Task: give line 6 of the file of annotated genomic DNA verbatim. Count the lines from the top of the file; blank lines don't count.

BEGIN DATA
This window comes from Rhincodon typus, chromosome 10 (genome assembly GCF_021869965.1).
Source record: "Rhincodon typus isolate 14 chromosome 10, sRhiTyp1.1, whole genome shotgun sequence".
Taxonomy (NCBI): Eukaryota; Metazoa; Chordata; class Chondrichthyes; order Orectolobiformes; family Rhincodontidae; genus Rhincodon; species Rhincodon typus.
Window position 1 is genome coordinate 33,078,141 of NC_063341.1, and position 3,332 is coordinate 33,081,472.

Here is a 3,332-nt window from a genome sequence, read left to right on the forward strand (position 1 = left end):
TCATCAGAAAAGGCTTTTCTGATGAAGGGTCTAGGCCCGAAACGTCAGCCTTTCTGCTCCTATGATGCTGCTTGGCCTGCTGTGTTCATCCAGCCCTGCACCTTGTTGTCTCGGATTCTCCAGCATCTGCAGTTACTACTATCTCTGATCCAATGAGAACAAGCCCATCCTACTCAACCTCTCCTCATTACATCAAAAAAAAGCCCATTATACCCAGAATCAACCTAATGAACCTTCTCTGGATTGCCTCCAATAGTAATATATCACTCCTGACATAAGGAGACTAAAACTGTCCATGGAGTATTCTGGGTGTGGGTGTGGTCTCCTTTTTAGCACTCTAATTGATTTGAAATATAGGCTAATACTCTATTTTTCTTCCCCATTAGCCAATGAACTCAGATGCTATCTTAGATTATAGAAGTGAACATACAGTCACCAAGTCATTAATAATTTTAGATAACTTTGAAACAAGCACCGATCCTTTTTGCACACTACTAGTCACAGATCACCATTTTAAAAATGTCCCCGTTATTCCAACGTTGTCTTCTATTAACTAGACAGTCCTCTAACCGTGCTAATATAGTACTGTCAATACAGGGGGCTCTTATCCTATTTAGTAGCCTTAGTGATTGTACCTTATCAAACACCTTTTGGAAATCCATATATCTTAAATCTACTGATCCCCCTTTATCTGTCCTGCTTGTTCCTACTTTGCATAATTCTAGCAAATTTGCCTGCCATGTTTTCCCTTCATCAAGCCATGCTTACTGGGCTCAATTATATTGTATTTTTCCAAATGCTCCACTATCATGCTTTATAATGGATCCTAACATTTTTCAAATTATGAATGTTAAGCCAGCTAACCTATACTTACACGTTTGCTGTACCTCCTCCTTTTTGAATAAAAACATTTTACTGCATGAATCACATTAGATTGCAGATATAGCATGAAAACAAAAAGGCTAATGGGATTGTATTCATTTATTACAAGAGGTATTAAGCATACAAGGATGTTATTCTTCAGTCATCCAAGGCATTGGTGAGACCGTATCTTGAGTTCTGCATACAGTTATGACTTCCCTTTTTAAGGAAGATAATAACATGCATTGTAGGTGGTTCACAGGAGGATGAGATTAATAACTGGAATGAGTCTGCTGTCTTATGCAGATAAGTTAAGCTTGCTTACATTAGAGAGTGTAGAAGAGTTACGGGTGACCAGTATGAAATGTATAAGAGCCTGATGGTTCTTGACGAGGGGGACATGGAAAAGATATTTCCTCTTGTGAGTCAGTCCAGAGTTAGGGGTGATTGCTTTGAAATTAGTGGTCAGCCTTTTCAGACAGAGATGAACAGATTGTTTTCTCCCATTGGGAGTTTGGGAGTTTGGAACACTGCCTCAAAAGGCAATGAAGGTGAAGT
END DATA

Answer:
TCATCAGAAAAGGCTTTTCTGATGAAGGGTCTAGGCCCGAAACGTCAGCCTTTCTGCTCCTATGATGCTGCTTGGCCTGCTGTGTTCATCCAGCCCTGCACCTTGTTGTCTCGGATTCTCCAGCATCTGCAGTTACTACTATCTCTGATCCAATGAGAACAAGCCCATCCTACTCAACCTCTCCTCATTACATCAAAAAAAAGCCCATTATACCCAGAATCAACCTAATGAACCTTCTCTGGATTGCCTCCAATAGTAATATATCACTCCTGACATAAGGAGACTAAAACTGTCCATGGAGTATTCTGGGTGTGGGTGTGGTCTCCTTTTTAGCACTCTAATTGATTTGAAATATAGGCTAATACTCTATTTTTCTTCCCCATTAGCCAATGAACTCAGATGCTATCTTAGATTATAGAAGTGAACATACAGTCACCAAGTCATTAATAATTTTAGATAACTTTGAAACAAGCACCGATCCTTTTTGCACACTACTAGTCACAGATCACCATTTTAAAAATGTCCCCGTTATTCCAACGTTGTCTTCTATTAACTAGACAGTCCTCTAACCGTGCTAATATAGTACTGTCAATACAGGGGGCTCTTATCCTATTTAGTAGCCTTAGTGATTGTACCTTATCAAACACCTTTTGGAAATCCATATATCTTAAATCTACTGATCCCCCTTTATCTGTCCTGCTTGTTCCTACTTTGCATAATTCTAGCAAATTTGCCTGCCATGTTTTCCCTTCATCAAGCCATGCTTACTGGGCTCAATTATATTGTATTTTTCCAAATGCTCCACTATCATGCTTTATAATGGATCCTAACATTTTTCAAATTATGAATGTTAAGCCAGCTAACCTATACTTACACGTTTGCTGTACCTCCTCCTTTTTGAATAAAAACATTTTACTGCATGAATCACATTAGATTGCAGATATAGCATGAAAACAAAAAGGCTAATGGGATTGTATTCATTTATTACAAGAGGTATTAAGCATACAAGGATGTTATTCTTCAGTCATCCAAGGCATTGGTGAGACCGTATCTTGAGTTCTGCATACAGTTATGACTTCCCTTTTTAAGGAAGATAATAACATGCATTGTAGGTGGTTCACAGGAGGATGAGATTAATAACTGGAATGAGTCTGCTGTCTTATGCAGATAAGTTAAGCTTGCTTACATTAGAGAGTGTAGAAGAGTTACGGGTGACCAGTATGAAATGTATAAGAGCCTGATGGTTCTTGACGAGGGGGACATGGAAAAGATATTTCCTCTTGTGAGTCAGTCCAGAGTTAGGGGTGATTGCTTTGAAATTAGTGGTCAGCCTTTTCAGACAGAGATGAACAGATTGTTTTCTCCCATTGGGAGTTTGGGAGTTTGGAACACTGCCTCAAAAGGCAATGAAGGTGAAGT